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AA Meetings



Going to AA meetings is almost always a part of successful addiction treatment. Working the 12 steps allows us to admit we have a problem to ourselves, our higher power and to everyone around us. The 12 steps work if we are WILLING  to work them! Willingness is the key component that gets us started on the road to recovery. It often takes us YEARS to become willing but most of us eventually do become willing to seek an option other than our addiction.

Just yesterday, I was talking with a friend who at 35 had been addicted to alcohol for more than 15 years. He drank at home in secret and even his closes friends and family had no idea how much or how often he was drinking. We talked about his willingness to go to AA meetings, work the steps and finding a sponsor. After more than a year of discussion he became willing to go to AA and work the steps.

Once in AA he became willing to tell his family that he was alcohol addicted and would they PLEASE not drink around him. He also became willing to find a different group of friends who didn't build their social life around drinking. As his willingness increased, so did his sobriety and he has now been alcohol free for almost three years.

Sadly, he was laid off from his job unfairly and has a VERY strong urge to drink. Thankfully, because he has shared his issue with his family, they're now part of the solution rather than part of the problem. The jury is still out, but hopefully he will get through this very difficult period in his life, and he will remain sober.

AA meetings and the 12 steps help us to become willing to do what is necessary to end our addiction and remain addiction free.

Here are a few questions about ending addictions that we received:

Out of Control, and running out of things to try and do for her...

by Andie
(MA)

My 32 year old daughter with a 3 year old son, on her own, no help, hopeless, lonely, work was destroyed by alcohol.

Only getting worse and still no job. I am concerned for her of course, but more so for my three old grandson riding in the car with her.. What can I do?


Very dangerous situation!

by Debbie Wicker

Try to get your daughter to go to AA with you and to begin working the 12 steps. AA can teach your daughter about addiction and about herself and hopefully help her to make the changes necessary to protect herself and her child from her addiction. Her son needs her to make better choices to avoid putting him in dangerous circumstances.


Hopefully, you can help your daughter to become willing to go to AA to get the help and support she needs to quit. AA is free, confidential, and best of all the 12 steps will work for her if she is willing to work them.



Standing by a criminal drug addict!


My boyfriend has struggled with opiate addiction on & off for several years. I have only been with him 1 year & have seen heroin ruin our lives in the past couple of months.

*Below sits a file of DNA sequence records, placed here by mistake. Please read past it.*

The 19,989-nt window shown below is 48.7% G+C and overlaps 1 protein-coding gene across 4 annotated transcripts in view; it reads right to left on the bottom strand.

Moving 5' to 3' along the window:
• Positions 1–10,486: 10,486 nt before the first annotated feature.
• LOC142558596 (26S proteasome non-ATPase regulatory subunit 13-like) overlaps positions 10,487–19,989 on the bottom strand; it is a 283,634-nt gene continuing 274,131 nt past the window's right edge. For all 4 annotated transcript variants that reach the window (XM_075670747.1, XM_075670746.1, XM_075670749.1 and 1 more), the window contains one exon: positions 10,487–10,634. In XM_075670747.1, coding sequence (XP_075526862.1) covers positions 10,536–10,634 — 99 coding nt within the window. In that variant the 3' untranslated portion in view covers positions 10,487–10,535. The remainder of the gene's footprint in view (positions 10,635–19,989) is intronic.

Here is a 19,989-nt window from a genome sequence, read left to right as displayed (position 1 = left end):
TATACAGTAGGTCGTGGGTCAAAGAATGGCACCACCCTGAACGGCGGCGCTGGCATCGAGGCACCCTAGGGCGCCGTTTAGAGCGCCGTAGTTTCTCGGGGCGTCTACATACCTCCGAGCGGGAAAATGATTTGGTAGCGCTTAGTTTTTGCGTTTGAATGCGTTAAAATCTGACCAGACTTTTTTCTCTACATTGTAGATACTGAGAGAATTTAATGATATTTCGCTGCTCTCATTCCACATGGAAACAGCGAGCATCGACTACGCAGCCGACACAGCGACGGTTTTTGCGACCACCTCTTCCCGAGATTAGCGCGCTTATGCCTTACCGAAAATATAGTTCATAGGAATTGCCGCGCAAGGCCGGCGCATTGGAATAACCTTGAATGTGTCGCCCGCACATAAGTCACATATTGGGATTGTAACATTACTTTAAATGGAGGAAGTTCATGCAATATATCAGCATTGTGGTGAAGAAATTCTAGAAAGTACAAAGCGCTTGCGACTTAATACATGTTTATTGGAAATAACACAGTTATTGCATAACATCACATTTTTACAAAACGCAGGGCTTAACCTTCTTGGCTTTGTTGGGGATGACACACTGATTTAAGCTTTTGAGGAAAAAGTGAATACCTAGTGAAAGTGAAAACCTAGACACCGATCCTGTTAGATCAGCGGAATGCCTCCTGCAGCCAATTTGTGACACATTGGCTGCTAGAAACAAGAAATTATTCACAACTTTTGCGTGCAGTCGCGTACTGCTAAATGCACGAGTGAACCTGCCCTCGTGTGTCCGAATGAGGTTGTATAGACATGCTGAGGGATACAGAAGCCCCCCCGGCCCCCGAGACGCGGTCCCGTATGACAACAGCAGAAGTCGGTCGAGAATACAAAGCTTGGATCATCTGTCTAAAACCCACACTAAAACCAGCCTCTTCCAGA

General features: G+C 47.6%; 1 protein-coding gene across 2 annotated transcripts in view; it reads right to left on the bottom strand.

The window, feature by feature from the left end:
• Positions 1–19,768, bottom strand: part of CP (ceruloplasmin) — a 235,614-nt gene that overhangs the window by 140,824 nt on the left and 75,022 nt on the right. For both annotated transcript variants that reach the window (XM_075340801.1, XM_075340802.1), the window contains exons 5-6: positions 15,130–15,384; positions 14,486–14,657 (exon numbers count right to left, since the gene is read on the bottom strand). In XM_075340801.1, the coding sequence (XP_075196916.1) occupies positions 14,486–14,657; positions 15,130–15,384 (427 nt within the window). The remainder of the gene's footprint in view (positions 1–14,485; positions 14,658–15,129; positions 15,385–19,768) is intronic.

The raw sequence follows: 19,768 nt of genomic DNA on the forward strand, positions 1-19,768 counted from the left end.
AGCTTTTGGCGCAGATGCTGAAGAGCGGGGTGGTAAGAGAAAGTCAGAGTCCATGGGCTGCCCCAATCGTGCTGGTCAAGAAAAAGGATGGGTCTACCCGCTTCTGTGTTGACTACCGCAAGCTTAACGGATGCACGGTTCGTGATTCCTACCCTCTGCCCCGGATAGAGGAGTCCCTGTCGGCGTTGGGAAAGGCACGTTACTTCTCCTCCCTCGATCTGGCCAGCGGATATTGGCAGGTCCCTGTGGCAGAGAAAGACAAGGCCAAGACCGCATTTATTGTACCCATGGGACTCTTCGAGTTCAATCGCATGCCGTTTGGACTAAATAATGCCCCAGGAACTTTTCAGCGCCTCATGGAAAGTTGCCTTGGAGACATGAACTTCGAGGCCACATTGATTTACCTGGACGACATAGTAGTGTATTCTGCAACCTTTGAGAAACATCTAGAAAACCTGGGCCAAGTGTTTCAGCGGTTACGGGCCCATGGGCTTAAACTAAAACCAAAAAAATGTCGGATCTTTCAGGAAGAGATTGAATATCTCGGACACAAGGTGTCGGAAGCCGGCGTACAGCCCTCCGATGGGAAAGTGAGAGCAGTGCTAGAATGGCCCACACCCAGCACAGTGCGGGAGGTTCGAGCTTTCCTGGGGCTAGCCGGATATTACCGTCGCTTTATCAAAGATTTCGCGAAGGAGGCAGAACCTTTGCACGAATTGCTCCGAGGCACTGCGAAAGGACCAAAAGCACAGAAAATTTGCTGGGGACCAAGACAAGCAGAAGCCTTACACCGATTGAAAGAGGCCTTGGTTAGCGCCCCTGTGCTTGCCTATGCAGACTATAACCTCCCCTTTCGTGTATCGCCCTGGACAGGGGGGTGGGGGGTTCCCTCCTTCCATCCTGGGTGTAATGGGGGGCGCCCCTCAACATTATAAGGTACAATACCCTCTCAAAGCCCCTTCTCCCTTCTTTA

We were trying to jump hoops with Semca & VA the last couple of weeks to get him into a rehab as he wanted...however they made one hurdle after another with faxing & documentation.

Unfortunately last week he decided to break into a home & steal gold for drug money. He is now in jail & realizes how bad his addiction has gotten. I have a 9 year old daughter. We moved in with my boyfriend 6 months into the relationship.

I do not want to endanger her. My extended family moved us out from my boyfriend's house immediately the day he was arrested & they want me to have nothing to do with him now (as I can understand).

At first I felt that way, now I feel it was the disease of addiction that was controlling his life & I want to stand by him. He doesn't have any close friends left & has a very small family...he doesn't have a lot of support.

He knows after jail he needs to still do rehab, sober-living, therapy & meetings. I want to stand by him & continue our relationship, however my family will not have it.

I'm 33 yrs old with a decent medical job & a wonderful daughter; however I will loose my siblings/cousins support if I wait for my boyfriend & continue a life with him after jail.

There is a chance this is his rock-bottom & will never go back to drugs but there is a chance the disease will take over again. What should I do?


No easy answers!

by Debbie Wicker

You need to learn as much as you can about yourself and your relationship before your boyfriend comes out of jail. Please go to Al-anon and work the 12 steps. Also, you need to require your boyfriend to attend AA meetings while he's in jail (all jails usually have AA meetings if he looks for them) so that he is fully in recovery BEFORE he is released from jail. Jail allows us the time and space to move into recovery so that we don't relapse when we get out. If he is unwilling to go to meeting and work the 12 steps honestly, then you'll have a much better indication what's going to happen when he gets out.

If on the other hand, he does begin to work the 12 steps and move into recovery you're going to know that too, and it's much more likely that you will be able to have a future relationship with him. That's why it's so critical that both of you work the 12 steps and work the steps together while he is waiting to be released. You'll both be on the same page and working toward his sobriety together. Good luck!


and Finally Remember:

"Ask and it will be given to you; seek and you will find; knock and the door will be opened to you. For everyone who asks receives; he who seeks finds; and to him who knocks, the door will be opened."
- Matthew 7:7-8






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